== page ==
Cycling journalist and triathlon aficionado Rupert Guinness takes to the streets and gives us the lowdown on Trek’s tri-specific race weapon
For years I was a blinkered “bike is a bike” type of guy. It was the rider that made the bike go fast I felt, not the designer or builder. It was a belief that firmed further when a friend asked to take a look at my bike upon returning to Australia from a personal best in the 1985 Hawaii Ironman. After unzipping my bike bag at Sydney Airport to reveal the blue Reynolds 531 tubing frame I had bought off the rack at Cecil Walker Cycles in Melbourne and a set of 28 spoke road racing wheel that I had borrowed from a mate for the race, he asked: “How did you go so well on that?”
Sure, my Hawaii Ironman time of 10 hours 24 minutes 28 seconds and bike split of 5 hours 38 minutes 40 seconds (70th fastest) was not earth shattering, especially when compared to today’s times. But it was still surprising for me and anyone who knew me – and fast enough for a good result (48th) in an era when racing Ironman on standard steel framed road bikes with brake and gear cables pouring out over the handlebars was still commonplace. It’s worth remembering that the race winner, American Scott Tinley was the only finisher to record a sub-nine hour time of 8 hours 50 minutes 54 seconds, and that only two finishers clocked bike splits under five hours – Tinley in 4 hours 54 minutes 7 seconds and American Chris Hinshaw in 4 hours 57 minutes 50 seconds en-route to his second place overall behind Tinley in 9 hours 16 minutes 40 seconds.
Call me a philistine – many have. But that tri-bars and aerodynamic time trial bikes quickly became ‘de rigeur’ in triathlon after did little to alter my stance that the frame design, construction, weight and choice of components could make that much of a difference to the performance of a triathlete in an Ironman race, or of a road cyclist in a time trial.
No matter that I challenged that belief by using clip-on tri bars on a road bike in races such as the 1993 and 1994 Lanzarote Ironman; or that as a cycling writer, I would watch and report on countless road time trials while around me, the whirlwind of cycling’s ‘arms race’ escalated for the fastest and most aerodynamic bike escalated among bike manufacturers.
Change of Heart
Yes, I was blinkered to the possibility that ‘free’ speed was on offer for a little investment in time and faith to ride a time trial bike – and if you have some spare money, to buy one.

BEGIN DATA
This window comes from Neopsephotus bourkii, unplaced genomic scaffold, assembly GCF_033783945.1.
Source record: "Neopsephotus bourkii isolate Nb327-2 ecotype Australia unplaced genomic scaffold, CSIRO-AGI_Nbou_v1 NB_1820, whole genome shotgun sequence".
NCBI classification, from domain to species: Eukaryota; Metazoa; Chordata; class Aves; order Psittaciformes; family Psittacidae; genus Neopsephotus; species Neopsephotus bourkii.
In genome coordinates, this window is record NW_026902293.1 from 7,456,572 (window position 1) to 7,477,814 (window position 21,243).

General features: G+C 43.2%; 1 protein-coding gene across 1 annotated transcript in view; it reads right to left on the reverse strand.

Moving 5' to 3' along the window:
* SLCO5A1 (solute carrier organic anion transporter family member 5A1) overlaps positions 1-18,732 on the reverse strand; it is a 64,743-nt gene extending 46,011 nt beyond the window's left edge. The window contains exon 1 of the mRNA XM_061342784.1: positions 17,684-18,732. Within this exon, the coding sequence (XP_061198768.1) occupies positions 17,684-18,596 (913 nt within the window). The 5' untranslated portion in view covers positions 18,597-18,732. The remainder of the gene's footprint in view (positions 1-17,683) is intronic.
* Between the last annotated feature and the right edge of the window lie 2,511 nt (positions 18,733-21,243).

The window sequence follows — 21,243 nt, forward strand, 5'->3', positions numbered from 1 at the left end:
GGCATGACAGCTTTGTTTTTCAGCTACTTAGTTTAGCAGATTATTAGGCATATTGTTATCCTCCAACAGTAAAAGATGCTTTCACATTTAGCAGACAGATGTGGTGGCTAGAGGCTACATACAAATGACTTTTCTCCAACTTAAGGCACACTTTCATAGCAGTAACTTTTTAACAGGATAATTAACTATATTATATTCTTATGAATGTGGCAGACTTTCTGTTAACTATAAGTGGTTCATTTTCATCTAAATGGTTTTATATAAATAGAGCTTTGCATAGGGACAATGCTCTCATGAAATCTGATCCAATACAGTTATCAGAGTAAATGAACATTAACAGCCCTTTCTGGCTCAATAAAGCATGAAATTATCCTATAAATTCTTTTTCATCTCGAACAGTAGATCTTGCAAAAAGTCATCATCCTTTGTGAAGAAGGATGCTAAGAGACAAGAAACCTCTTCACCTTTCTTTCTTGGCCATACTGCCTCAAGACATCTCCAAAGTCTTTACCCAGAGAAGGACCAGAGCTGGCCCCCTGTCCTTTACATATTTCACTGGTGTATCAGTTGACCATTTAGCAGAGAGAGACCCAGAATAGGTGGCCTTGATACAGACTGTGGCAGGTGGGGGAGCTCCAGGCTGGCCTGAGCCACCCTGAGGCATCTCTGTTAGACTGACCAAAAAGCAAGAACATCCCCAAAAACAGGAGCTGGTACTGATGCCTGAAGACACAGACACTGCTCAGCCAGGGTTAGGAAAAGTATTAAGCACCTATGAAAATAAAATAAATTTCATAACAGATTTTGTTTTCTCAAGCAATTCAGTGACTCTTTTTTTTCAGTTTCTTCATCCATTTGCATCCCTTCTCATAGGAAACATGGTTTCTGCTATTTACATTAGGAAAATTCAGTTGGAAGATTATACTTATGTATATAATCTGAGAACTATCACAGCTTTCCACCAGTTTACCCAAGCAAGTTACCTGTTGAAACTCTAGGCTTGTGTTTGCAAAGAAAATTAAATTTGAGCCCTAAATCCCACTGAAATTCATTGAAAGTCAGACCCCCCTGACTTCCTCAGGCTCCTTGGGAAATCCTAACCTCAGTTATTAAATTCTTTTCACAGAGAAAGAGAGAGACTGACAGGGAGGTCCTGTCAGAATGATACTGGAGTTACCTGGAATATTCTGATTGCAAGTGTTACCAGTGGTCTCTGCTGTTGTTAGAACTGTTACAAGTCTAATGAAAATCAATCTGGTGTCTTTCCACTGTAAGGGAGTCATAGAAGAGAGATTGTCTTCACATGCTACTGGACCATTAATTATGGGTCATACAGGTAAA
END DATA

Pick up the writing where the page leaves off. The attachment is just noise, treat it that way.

Fast forward to today: having raced in two Ironman triathlons on a Trek Speed Concept 7.5 series time trial bike since my return to the 3.8km swim, 180km ride and 42.2km run event after a 17 year hiatus at the 2012 Ironman Western Australia in Busselton on a road bike with clip-on tri-bars, I am now a true believer in the value of the time trial bike.
No doubt, this is the fastest bike I have ridden. With a previous best Ironman bike split of 5 hours 38 minutes 40 seconds from the 1985 Hawaii race when I was aged 23, as a 51 year-old I can’t argue with a 5 hour 8 minute split at this year’s Asia Pacific Championship in Melbourne in March and a 5 hour 12 minute time at Busselton this year.
Of course, training, diet and all that comes with an Ironman preparation still plays a big part in performance which for me led to a 9 hour 56 minute time at Melbourne where the swim course was shortened due to a rough ocean, and 10 hours 31 minutes at Busselton. But pluses from riding the Trek Speed Concept 7.5 Series bike were just as crucial.
That I rode one twice for two pleasing times I never clocked for 180km (albeit on varying terrain) reaffirms my belief.
The only regret was not having longer to train on the Trek Speed Concept 7.5 Series bike. Two weeks riding it before Melbourne and one week before Busselton was not idyllic to fully adapting to the positional shift and stresses that are inevitable with racing 180km in the tuck position for an Ironman distance. While it was easier to adapt to in Busselton than in Melbourne, I still had to regularly stand out of the saddle and stretch, while shifting in a bigger gear to maintain the speed I had. With a return to the Asia Pacific Championship Ironman in Melbourne on March 23 next year paid for and locked in, I would be keen to see the impact of having the same bike for a three month lead-in on my time.